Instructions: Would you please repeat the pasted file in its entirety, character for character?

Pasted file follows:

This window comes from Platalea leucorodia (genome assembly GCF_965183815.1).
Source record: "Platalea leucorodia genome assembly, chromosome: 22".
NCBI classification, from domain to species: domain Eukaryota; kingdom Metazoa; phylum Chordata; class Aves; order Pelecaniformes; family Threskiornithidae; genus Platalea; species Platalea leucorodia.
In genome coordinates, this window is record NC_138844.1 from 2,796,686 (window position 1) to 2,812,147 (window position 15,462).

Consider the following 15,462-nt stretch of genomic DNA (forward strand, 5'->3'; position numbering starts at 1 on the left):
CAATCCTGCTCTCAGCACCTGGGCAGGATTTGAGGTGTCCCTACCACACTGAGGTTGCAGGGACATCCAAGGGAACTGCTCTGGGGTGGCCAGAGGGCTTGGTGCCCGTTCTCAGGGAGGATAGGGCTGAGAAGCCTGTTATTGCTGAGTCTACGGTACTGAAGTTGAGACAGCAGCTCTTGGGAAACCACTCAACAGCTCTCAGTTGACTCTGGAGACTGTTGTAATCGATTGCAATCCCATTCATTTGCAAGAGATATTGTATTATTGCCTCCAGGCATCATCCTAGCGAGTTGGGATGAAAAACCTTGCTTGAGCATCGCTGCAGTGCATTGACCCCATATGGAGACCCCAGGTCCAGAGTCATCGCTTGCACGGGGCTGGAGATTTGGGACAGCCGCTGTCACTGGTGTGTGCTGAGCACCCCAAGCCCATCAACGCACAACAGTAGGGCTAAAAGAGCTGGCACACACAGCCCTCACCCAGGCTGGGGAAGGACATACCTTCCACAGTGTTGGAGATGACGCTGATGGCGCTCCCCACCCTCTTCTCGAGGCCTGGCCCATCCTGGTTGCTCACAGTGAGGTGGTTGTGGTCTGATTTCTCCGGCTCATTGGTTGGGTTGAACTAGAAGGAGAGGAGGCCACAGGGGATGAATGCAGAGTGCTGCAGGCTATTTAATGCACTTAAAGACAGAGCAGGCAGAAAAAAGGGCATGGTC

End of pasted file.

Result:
This window comes from Platalea leucorodia (genome assembly GCF_965183815.1).
Source record: "Platalea leucorodia genome assembly, chromosome: 22".
NCBI classification, from domain to species: domain Eukaryota; kingdom Metazoa; phylum Chordata; class Aves; order Pelecaniformes; family Threskiornithidae; genus Platalea; species Platalea leucorodia.
In genome coordinates, this window is record NC_138844.1 from 2,796,686 (window position 1) to 2,812,147 (window position 15,462).

Consider the following 15,462-nt stretch of genomic DNA (forward strand, 5'->3'; position numbering starts at 1 on the left):
CAATCCTGCTCTCAGCACCTGGGCAGGATTTGAGGTGTCCCTACCACACTGAGGTTGCAGGGACATCCAAGGGAACTGCTCTGGGGTGGCCAGAGGGCTTGGTGCCCGTTCTCAGGGAGGATAGGGCTGAGAAGCCTGTTATTGCTGAGTCTACGGTACTGAAGTTGAGACAGCAGCTCTTGGGAAACCACTCAACAGCTCTCAGTTGACTCTGGAGACTGTTGTAATCGATTGCAATCCCATTCATTTGCAAGAGATATTGTATTATTGCCTCCAGGCATCATCCTAGCGAGTTGGGATGAAAAACCTTGCTTGAGCATCGCTGCAGTGCATTGACCCCATATGGAGACCCCAGGTCCAGAGTCATCGCTTGCACGGGGCTGGAGATTTGGGACAGCCGCTGTCACTGGTGTGTGCTGAGCACCCCAAGCCCATCAACGCACAACAGTAGGGCTAAAAGAGCTGGCACACACAGCCCTCACCCAGGCTGGGGAAGGACATACCTTCCACAGTGTTGGAGATGACGCTGATGGCGCTCCCCACCCTCTTCTCGAGGCCTGGCCCATCCTGGTTGCTCACAGTGAGGTGGTTGTGGTCTGATTTCTCCGGCTCATTGGTTGGGTTGAACTAGAAGGAGAGGAGGCCACAGGGGATGAATGCAGAGTGCTGCAGGCTATTTAATGCACTTAAAGACAGAGCAGGCAGAAAAAAGGGCATGGTC